This is the time of year when I need an extra bit of patience and a game plan to get me through each day here.
I’ve gotten into the routine of wearing an abaya, not being able to drive and at the mercy of some scary taxi drivers. I’m used to not being understood, constantly repeating myself and speaking in three languages just to find a spray bottle in the supermarket.
´Spry? Ah, you wanting Sprite?´
´No, I don’t want a drink, I want a plastic, you know, um, Choof! Choof!Choof!´ (as I pull an invisible trigger and make a fool of myself in aisle 3 ).
After three months I also got into rhythm with prayer time and kind of knew how things worked around here until Ramadan came along.
My choppy sea existence turned into a tsunami.
Everything around here opens and closes at will.
If you’re like Jarir Bookstore (the local haven for expats needing a good read and more art supplies) you have a website with Ramadan timings posted.
If you’re a small business, the corner shop, pharmacy, mall, I may not know when you open because there are no White Pages and if I do have your number, you can’t see my sign language when I try to explain what I want.
It’s easier for me to just sit at home and wait until 7pm when Riyadh comes back to life but by then Wallace is home, he’s hungry and just wants to settle down for the evening. In my other life I’d just hop in my car and go where I want when I wanted to but here I’m not going out on my own after dark.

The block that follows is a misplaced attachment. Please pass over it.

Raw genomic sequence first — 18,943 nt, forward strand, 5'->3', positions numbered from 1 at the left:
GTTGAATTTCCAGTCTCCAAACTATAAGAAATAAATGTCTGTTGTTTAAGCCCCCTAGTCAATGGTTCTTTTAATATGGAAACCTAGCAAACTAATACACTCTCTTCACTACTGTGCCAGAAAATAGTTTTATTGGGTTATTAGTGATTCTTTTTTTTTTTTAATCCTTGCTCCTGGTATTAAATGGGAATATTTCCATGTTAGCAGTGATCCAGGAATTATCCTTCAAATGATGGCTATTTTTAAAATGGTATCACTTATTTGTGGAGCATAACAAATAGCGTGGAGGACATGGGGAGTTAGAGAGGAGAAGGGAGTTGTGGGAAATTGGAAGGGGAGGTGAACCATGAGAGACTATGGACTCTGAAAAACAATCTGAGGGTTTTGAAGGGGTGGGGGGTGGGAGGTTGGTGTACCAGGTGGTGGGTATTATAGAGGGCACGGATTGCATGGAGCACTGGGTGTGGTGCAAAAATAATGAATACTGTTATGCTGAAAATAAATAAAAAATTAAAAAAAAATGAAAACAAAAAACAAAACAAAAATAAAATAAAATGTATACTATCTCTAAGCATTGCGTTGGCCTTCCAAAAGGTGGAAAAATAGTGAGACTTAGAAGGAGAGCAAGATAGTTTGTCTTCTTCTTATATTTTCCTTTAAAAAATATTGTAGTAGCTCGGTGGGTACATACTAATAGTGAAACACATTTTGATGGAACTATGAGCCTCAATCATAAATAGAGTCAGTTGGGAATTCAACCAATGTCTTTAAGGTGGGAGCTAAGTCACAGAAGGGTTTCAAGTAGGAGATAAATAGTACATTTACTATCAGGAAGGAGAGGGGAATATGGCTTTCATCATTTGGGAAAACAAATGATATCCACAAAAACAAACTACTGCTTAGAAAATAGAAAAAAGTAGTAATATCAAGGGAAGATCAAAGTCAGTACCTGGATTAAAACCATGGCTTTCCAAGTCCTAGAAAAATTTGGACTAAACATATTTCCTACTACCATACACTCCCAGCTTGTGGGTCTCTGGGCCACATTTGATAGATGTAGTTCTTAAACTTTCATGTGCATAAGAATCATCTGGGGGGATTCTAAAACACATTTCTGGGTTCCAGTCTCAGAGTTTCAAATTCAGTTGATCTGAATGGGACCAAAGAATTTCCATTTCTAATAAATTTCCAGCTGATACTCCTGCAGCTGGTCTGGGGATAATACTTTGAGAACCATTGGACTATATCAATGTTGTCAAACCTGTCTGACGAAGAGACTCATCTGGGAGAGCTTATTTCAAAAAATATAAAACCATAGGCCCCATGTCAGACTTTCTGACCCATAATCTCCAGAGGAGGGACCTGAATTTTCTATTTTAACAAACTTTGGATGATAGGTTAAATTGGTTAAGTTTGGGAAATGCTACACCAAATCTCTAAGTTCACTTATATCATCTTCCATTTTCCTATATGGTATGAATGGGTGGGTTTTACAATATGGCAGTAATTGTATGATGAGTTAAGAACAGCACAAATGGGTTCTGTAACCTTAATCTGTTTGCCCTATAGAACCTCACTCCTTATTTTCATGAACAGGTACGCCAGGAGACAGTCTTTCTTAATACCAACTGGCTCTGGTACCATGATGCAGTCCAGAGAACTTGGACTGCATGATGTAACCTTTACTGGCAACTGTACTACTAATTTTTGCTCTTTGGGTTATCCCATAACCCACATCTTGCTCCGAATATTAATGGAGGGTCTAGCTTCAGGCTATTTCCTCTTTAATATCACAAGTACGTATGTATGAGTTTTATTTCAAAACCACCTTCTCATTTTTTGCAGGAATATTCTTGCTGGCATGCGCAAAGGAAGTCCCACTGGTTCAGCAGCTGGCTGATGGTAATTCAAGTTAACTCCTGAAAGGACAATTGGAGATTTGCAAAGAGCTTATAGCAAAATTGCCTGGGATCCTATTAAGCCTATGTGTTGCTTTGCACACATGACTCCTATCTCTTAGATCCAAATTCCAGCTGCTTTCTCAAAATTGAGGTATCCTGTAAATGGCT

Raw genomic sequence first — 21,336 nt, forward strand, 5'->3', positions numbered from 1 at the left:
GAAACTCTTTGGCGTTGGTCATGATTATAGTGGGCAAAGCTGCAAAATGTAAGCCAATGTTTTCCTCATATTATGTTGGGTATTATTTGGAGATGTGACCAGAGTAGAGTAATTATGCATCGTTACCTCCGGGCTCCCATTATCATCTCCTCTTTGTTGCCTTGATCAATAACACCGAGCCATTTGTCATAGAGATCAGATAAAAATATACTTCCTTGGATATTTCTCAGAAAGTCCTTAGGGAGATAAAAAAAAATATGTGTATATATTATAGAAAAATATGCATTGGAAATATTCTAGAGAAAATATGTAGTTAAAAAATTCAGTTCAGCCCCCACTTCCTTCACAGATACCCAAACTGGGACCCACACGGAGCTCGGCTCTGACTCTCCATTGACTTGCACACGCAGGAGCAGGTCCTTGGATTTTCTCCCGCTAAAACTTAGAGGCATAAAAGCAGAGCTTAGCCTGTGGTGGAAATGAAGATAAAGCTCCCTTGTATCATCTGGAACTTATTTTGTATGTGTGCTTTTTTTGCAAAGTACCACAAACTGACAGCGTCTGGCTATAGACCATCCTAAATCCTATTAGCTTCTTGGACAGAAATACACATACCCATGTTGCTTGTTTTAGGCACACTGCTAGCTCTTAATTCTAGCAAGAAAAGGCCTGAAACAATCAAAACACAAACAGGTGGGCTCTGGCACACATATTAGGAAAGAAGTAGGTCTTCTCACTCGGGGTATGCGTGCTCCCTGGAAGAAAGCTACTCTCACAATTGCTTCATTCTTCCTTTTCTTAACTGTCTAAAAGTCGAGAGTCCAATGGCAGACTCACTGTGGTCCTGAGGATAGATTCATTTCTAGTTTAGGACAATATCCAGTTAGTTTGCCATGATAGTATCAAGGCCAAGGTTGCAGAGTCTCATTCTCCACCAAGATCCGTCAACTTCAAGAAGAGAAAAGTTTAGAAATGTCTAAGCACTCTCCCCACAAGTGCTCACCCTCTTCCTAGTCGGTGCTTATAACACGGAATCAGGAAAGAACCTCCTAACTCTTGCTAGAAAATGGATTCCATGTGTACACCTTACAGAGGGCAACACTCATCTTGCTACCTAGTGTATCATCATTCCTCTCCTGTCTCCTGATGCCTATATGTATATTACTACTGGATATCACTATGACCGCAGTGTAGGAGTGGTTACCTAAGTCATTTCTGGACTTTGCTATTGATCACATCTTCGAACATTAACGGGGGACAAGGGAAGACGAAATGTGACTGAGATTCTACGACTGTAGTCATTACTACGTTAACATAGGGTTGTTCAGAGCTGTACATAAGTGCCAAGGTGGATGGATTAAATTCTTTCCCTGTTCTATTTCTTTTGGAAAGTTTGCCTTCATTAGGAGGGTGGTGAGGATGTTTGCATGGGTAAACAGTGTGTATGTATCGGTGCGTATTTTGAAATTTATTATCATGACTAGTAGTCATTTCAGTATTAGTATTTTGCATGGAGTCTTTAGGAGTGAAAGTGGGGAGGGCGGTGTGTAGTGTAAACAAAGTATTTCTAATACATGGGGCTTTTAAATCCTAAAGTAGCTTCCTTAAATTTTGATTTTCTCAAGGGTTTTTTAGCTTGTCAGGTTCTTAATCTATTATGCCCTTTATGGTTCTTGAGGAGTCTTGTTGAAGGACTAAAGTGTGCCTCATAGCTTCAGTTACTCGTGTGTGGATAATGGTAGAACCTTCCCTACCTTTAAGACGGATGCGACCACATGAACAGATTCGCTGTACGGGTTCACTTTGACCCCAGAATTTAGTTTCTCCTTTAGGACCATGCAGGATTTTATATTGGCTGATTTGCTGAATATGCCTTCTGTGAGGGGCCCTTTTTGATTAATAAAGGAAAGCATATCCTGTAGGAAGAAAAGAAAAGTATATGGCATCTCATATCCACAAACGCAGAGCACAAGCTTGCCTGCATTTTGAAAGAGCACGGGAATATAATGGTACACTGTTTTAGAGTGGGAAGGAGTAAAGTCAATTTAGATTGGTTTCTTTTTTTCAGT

This is also the time of year when expat clubs close down over summer and any friends you have made are on vacation. I’d go on vacation too but Wallace doesn’t get any leave before September (Greece, here we come!)
You get to feeling lonely and out of place while everyone around you is having a good time.
So I’m hibernating.
Meanwhile the locals are having a ball!
It’s like Christmas for 30 days around here for them.
There’s food to prepare for Iftar, houses buzz with family and friends and after dinner many gather for an evening stroll through a park or down the shopping mall. The shops stay open till 1am and cars toot and children play below while Wallace tries to sleep.
Many restaurants, local businesses and all the malls put up beautiful decorations and hang fannous (brightly coloured lanterns).
Everywhere you see the sign Ramadan Kareem ( I’m guessing it translates to ”Happy Ramadan”), the prayer calls last longer and the locals become more devout.
Wallace has to hide to eat or drink while at the office and his fasting work associates get extra snappy and moody from low blood sugar, no doubt. They’ve most probably been up half the night, have indigestion and need a good sleep. It’s hard for him to satisfy all their work requirements as it is, he can do without the extra aggro.
I’m stuck in the middle of Ramadan and I’ve got Steeler Wheel’s song going around my head..
”Stuck in the middle with you and I don’t know what it is I can do……..”
Maybe I’ll just download the song and dance around my hotel room till this blows over.